Yesterday I hiked down the face of a cliff covered with greenery (ferns, ivy) and dripping with springwater, to a black pebble beach on the Atlantic. To the west, the cliff fell off into a ski nose of a promontory. To the east, surf sprayed over a mossy rock. There was a jetty formed by boulders that had tumbled off the top of the cliff hundreds of thousands of years ago. From the beach the cliff face looked like a big X on the shield of a goddess of war. There was a low plateau just above the beach: a slab of pastureland the size of two soccer fields laid end to end, threaded with stone walls and hydrangea hedges. It looked like a rich dessert.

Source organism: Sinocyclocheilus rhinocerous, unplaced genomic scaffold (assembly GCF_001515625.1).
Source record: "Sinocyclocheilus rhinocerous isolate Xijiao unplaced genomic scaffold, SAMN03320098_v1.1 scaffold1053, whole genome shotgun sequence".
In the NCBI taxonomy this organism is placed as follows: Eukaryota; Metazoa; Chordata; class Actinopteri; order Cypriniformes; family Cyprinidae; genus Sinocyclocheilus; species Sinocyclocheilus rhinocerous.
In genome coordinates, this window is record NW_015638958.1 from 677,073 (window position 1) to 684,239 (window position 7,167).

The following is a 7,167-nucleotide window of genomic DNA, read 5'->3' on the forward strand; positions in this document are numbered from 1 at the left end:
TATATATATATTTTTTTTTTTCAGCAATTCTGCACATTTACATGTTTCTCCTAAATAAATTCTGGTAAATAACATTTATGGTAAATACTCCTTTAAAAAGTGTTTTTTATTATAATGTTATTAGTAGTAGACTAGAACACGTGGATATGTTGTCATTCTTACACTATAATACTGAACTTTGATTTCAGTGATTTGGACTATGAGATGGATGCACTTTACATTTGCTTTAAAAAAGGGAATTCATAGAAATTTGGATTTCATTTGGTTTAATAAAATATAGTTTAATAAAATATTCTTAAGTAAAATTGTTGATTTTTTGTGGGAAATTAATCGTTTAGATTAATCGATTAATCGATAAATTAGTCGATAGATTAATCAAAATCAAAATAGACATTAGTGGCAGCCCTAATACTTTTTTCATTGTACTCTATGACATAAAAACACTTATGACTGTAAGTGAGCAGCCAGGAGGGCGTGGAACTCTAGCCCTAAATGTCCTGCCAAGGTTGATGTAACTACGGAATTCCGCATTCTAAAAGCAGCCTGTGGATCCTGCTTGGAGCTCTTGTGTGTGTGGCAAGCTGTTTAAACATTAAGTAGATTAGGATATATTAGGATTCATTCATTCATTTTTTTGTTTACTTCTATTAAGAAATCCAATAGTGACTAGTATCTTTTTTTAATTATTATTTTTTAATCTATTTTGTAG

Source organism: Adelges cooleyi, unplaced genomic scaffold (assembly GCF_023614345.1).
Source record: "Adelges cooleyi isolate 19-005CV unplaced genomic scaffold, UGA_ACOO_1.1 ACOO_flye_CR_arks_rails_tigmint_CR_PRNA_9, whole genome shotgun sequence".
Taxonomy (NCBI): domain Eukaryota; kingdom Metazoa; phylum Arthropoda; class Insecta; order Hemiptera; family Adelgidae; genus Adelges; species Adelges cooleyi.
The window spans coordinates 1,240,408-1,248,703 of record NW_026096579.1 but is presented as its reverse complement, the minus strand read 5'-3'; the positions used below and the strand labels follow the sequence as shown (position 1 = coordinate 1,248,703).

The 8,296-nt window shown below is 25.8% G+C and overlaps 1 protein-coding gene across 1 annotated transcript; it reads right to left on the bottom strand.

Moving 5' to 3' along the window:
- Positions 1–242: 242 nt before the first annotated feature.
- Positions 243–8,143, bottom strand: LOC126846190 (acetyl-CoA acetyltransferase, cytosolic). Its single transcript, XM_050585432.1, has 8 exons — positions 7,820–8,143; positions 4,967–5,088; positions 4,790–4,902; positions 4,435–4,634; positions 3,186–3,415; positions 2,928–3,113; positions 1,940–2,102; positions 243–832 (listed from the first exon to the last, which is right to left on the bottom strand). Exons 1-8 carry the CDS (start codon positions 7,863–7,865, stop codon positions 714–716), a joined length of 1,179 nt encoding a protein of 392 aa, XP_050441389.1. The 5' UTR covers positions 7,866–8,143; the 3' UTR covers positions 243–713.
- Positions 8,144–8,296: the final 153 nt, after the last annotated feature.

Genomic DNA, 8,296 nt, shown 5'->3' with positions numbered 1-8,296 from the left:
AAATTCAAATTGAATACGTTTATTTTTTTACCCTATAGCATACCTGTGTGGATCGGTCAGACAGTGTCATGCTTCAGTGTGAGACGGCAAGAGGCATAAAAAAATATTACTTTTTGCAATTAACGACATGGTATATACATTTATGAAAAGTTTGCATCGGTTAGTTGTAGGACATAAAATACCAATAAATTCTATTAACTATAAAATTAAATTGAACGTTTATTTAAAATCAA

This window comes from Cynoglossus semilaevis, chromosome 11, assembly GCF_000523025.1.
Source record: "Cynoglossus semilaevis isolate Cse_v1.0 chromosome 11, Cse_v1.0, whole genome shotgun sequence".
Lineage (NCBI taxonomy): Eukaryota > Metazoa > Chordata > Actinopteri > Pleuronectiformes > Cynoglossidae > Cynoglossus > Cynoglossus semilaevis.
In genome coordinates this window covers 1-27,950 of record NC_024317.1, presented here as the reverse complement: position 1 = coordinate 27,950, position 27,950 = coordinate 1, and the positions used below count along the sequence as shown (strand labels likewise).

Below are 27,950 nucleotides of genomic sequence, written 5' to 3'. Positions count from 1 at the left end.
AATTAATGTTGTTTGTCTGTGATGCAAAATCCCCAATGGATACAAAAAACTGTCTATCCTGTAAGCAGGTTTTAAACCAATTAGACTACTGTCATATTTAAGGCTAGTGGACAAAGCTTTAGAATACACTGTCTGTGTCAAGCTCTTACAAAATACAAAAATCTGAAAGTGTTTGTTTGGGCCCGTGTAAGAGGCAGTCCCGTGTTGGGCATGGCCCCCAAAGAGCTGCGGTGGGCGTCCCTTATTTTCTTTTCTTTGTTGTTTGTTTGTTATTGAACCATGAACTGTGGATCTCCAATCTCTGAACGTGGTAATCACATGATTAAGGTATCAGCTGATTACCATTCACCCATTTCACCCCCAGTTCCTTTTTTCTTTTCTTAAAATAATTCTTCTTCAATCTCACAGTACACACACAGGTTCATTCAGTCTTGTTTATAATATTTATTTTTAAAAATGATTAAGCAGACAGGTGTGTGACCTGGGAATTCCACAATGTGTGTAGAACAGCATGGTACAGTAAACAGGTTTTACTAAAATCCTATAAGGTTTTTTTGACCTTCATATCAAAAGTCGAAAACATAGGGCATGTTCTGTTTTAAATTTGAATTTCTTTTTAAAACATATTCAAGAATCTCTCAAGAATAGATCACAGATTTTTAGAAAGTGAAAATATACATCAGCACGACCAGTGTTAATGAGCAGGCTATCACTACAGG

I don't know what fajã means, but there are a lot of them here: flat places at the bottom of sheer rock falls.
I keep thinking black sand is dirty, but it's not. It brushes off just like regular sand, and when it´s wet it gleams like obsidian.
I forgot to take my camera down there, so I´ll either have to go back or write a thousand words.